Owing to external shocks, such as the Booker decision, U.S. Sentencing Guidelines panel data provide a number of research opportunities. In an accessible paper, Post-Booker Judicial Discretion and Sentencing Trends in Criminal Intellectual Property Cases: Empirical Analysis and Societal Implications, Aaron Rabinowitz (Temple) assesses Booker's influence on sentencing for IP convictions. A summary of the paper's findings, from an excerpted abstract, follow.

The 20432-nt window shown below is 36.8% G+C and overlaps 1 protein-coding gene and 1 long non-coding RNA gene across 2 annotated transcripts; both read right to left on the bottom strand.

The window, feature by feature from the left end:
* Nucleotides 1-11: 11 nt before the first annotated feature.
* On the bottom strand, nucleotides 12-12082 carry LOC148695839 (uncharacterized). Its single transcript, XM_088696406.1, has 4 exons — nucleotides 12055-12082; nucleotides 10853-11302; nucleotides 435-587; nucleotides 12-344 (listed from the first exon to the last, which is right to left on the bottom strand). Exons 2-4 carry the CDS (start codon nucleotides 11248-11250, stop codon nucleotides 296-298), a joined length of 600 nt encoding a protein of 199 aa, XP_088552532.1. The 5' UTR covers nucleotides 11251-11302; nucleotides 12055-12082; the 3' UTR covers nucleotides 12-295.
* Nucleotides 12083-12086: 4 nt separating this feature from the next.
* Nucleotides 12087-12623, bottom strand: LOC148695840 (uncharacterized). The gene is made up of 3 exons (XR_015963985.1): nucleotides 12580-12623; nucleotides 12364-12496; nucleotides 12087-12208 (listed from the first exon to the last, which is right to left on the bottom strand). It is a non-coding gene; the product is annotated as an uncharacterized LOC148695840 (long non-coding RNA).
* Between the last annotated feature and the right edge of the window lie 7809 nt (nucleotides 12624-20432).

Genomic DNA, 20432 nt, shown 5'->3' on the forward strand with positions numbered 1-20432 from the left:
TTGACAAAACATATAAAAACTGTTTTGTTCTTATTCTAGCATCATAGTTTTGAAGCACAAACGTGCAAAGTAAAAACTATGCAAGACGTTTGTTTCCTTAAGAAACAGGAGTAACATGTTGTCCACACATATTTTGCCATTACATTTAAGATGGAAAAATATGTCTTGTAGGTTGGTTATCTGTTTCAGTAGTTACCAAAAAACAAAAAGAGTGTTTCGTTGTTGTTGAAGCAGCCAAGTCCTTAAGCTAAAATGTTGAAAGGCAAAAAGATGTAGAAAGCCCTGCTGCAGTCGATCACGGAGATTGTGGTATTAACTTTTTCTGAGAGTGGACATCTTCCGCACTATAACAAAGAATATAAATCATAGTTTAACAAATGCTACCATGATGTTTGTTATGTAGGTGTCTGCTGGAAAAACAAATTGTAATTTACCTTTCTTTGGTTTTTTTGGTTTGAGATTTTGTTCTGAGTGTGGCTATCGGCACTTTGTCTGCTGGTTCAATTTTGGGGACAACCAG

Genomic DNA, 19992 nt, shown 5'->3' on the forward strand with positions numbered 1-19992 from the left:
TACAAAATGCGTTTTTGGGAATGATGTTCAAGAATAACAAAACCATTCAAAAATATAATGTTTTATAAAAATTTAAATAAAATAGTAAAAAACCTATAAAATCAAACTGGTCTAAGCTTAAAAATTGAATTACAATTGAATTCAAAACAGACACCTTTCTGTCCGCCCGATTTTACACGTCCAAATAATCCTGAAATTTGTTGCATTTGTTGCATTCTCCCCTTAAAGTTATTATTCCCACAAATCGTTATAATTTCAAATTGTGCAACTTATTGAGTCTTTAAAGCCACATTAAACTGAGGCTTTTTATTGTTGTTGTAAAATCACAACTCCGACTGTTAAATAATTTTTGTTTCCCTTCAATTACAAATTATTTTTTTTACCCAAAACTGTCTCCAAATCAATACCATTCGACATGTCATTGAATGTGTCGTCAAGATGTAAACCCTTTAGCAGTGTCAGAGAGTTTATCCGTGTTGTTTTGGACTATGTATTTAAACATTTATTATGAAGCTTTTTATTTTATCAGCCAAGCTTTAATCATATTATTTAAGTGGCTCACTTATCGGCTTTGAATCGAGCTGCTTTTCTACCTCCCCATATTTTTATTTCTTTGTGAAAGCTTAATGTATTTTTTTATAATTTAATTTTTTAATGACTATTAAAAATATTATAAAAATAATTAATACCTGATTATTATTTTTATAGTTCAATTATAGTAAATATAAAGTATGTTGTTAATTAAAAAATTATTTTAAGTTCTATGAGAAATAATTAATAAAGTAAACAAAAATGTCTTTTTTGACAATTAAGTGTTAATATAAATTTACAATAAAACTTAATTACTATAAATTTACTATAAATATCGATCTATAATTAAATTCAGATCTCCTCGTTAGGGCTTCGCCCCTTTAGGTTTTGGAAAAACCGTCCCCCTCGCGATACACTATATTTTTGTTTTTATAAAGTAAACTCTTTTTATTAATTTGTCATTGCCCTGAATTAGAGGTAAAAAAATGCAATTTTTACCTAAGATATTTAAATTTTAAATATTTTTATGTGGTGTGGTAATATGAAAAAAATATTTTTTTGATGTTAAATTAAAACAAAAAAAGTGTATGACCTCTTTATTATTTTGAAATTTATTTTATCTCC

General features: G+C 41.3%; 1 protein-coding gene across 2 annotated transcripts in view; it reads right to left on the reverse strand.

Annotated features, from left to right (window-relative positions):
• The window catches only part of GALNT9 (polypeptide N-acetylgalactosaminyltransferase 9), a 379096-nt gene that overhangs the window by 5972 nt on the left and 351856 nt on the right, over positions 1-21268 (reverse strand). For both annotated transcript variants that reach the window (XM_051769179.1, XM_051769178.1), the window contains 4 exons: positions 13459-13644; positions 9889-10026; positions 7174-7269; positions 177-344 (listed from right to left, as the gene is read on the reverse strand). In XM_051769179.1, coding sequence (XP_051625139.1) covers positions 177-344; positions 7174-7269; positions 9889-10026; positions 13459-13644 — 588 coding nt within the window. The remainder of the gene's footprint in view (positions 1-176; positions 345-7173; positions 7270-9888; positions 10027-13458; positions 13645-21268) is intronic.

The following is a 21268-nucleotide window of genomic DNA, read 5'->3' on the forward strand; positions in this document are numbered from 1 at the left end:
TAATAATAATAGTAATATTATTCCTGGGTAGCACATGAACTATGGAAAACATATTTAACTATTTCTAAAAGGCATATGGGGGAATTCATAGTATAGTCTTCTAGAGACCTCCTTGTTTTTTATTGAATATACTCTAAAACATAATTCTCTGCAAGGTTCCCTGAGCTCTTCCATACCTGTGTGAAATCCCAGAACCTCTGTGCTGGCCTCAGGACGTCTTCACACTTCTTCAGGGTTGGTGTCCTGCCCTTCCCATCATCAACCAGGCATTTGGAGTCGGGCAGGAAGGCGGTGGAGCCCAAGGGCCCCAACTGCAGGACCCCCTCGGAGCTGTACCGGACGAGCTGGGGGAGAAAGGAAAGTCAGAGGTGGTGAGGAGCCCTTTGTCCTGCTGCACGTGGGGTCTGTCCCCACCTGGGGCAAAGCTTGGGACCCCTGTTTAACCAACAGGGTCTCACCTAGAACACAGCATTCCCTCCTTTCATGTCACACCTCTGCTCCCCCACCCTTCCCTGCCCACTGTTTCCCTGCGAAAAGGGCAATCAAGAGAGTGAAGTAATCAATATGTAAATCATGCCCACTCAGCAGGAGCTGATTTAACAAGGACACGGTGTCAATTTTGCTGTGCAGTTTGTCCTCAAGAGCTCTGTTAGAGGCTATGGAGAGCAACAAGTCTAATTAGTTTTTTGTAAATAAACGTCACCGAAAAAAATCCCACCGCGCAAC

"... [T]hat sentences imposed on intellectual property offenders deviate from the advisory Guidelines in two out of every three cases; prosecutors seek and judges reduce sentences for intellectual property crimes more frequently than for other comparable crimes; and judge-initiated deviations occur after Booker about twice as frequently for intellectual property offenders than for other offenders, whereas such judge-initiated deviations before Booker occurred less frequently than for crimes in general or for other economic crimes."